Caspase-3 activity assay

Cells at 5×105 were resuspended in 1 ml Permeafix (BD PharMingen) and incubated for 40 min at 20°C. The suspension was then centrifuged, and the pellet was washed twice with washing buffer (0.2 mM EDTA, 5% FCS in PBS). Labeling was performed by adding 100 μl washing buffer containing 5 μl polyclonal phycoerythrin–conjugated anti–active caspase-3 antibodies (BD PharMingen). The samples were gently stirred for 1 h, washed in washing buffer, and analyzed by FACS analysis.

RESULTS

Down-regulation of Bcl-2 gene expression in TR4 knockout (TR4−/−) MEF cells increases sensitivity to UV-irradiation

We have generated TR4−/− mice by insertion of an IRES β-gal MCI-Neo selection cassette between exons 4 and 5 of the TR4 gene[13]. The RT-PCR analysis of total RNAs from TR4+/− and TR4−/− MEF cells confirmed deletion of TR4 gene in exons 4 and 5 in homozygous TR4−/− MEF cells (Fig 1a). To investigate whether loss of TR4 affects MEF cell growth, MTT assays were carried out. TR4−/− MEF cells showed significant growth retardation as compared to TR4+/− MEF cells (Fig. 1b) with little influence on basal apoptotic rate (TR4+/−: TR4−/− = 3.38% vs. 2.61%). To determine whether loss of TR4 could affect cell survival upon apoptotic stimuli, we treated the cells with UV-irradiation, a well-known cell apoptotic challenge. TR4−/− MEF cells showed significantly increase in apoptosis upon UV-irradiation compared to TR4+/+ (13.2 ± 2.5% vs. 21.78 ± 0.53%)(Fig. 1c).

FIG. 1
TR4−/− MEF cells show increased sensitivity to UV treatment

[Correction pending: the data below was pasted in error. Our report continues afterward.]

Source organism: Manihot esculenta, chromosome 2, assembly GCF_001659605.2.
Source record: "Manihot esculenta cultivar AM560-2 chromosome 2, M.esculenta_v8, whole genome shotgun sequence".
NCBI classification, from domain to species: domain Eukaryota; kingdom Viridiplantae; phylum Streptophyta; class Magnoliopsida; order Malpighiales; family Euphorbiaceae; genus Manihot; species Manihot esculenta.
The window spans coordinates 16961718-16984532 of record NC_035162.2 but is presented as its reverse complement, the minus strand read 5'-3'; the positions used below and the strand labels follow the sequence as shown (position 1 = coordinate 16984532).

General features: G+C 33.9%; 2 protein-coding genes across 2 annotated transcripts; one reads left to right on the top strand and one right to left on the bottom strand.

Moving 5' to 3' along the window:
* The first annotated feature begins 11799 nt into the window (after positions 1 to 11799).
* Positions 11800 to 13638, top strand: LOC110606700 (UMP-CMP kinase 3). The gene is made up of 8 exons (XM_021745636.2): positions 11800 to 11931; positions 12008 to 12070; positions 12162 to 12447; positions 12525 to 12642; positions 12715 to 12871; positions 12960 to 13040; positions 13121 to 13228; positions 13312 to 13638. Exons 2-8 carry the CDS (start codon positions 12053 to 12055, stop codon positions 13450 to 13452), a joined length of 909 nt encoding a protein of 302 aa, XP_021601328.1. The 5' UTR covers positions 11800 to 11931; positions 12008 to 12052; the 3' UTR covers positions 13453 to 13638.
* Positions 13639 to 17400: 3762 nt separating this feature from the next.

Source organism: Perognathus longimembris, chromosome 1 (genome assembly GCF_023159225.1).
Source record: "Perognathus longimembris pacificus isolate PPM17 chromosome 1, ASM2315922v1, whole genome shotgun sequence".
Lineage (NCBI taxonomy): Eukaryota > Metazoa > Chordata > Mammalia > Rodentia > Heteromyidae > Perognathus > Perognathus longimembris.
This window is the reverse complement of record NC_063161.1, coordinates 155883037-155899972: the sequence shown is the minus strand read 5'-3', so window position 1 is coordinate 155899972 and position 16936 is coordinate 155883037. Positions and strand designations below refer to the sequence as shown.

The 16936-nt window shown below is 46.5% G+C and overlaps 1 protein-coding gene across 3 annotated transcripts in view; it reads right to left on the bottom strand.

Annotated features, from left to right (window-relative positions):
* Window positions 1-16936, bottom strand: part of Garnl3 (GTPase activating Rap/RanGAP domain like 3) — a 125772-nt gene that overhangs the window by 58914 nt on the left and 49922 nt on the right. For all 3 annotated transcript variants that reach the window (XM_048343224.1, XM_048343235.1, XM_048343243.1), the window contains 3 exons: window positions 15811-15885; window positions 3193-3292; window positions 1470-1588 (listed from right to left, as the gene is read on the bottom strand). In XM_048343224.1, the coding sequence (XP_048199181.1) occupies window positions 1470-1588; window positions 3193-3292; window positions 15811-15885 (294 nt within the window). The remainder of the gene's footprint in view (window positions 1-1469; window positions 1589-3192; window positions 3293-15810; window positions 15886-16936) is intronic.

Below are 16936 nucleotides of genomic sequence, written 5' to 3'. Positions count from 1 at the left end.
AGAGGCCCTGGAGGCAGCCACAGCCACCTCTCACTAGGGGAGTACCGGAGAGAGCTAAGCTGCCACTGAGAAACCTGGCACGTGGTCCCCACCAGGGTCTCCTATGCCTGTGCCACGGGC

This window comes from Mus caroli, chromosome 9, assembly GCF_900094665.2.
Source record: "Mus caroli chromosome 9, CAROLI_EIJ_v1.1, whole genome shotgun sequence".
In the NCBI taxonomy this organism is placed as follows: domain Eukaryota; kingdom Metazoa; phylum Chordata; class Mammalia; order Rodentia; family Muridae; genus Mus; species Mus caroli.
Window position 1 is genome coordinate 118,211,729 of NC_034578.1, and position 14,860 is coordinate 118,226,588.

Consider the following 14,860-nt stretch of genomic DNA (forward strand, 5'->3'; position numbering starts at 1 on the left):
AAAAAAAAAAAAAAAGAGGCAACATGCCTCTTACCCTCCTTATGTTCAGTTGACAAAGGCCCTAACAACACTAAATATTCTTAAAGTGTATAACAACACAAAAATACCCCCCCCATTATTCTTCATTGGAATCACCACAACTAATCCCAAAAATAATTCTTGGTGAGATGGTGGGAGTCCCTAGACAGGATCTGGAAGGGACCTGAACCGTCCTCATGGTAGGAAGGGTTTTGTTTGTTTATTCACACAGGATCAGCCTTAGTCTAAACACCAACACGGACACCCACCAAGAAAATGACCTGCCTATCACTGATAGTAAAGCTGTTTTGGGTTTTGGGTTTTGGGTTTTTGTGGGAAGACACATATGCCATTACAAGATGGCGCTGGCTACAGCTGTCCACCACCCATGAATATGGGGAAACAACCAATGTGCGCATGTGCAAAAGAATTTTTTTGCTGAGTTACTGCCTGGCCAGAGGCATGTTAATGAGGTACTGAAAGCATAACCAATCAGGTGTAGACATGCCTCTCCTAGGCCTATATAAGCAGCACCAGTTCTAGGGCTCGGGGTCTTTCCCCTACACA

To determine whether TR4 mediated cell apoptosis is linked to Bcl-2 gene expression, we examined Bcl-2 mRNA in TR4+/− and TR4−/− MEF cells derived from same littermates. Q-PCR analysis showed that Bcl-2 mRNA levels in TR4−/− MEF cells were reduced to 50% of those in TR4+/− MEF cells (Fig. 2a). Basal levels of Bcl-2 protein in TR4−/− MEF cells are lower than those of TR4+/− MEF cells (Fig. 2b, lane 1 and 4), while Bax protein levels remain similar (Fig. 2b, middle panel, lane 1 vs. 4). To test if TR4 effects cell apoptosis through the regulation of Bcl-2 expression, we challenged MEF cells with either UV-irradiation (200 J/cm2) or sub-lethal UV-irradiaiton (100 J/cm2) with ceramide (10 μg/ml) co-treatment. After 24 hr treatments, Bcl-2 protein levels in TR4+/− (Fig. 2b, lanes 2 and 3) and TR4−/− (Fig. 2b, lanes 5 and 6) MEF cells were decreased. In addition, we also examined TR4 effect on cell survival upon UV-irradiation. As shown in Suppl. Fig. 1, TR4 partially rescued UV-mediated cell apoptosis and anti-Bcl2 dsDNA diminished the cell survival effect of TR4. Furthermore, Bcl-2 protein level of TR4−/− MEF cells was much lower than that of TR4+/− MEF cells (Fig. 2b, lane 5 and 2; Lane 6 and 3), suggesting that decreased Bcl-2 protein levels may contribute to enhanced apoptosis in TR4−/− MEF cells. Bcl-2 has been shown to inhibit caspase-3 mediated intrinsic pathway, which ultimately leads to cell death. To determine whether down-regulation of Bcl-2 expression in TR4−/− MEF cells causes to caspase activity, we compared caspase-3 activity between TR4+/− and TR4−/− MEF cells after UV-irradiation. As shown in Fig. 2c, TR4−/− MEF cells showed more than 2-fold increase of caspase-3 activity compared to that of TR4+/+ MEF cells, indicating that reduced Bcl-2 protein might result in an increase of caspase-3 activity in TR4−/− MEF cells. Since Bcl-2 mRNA level was reduced in TR4−/− MEF cells, we determined whether TR4 could induce Bcl-2 gene expression through the stimulation of Bcl-2 promoter region. pBcl-2-CAT, the plasmid containing Bcl-2 P1 promoter (−2852 bp to −1288 bp) linked to CAT reporter gene was co-transfected to COS-1 and H1299 cells with TR4 expression vector. As shown in Suppl. Fig. 2a, Bcl-2 promoter activity was up-regulated to around 14 fold in COS-1 and 7 fold in H1299 cells with TR4 transfection. Suppl. Fig. 2b also demonstrated a dose-dependent effect of TR4 on Bcl-2 promoter activity in COS-1 cells. These results strongly suggest that Bcl-2 expression could be directly regulated by TR4.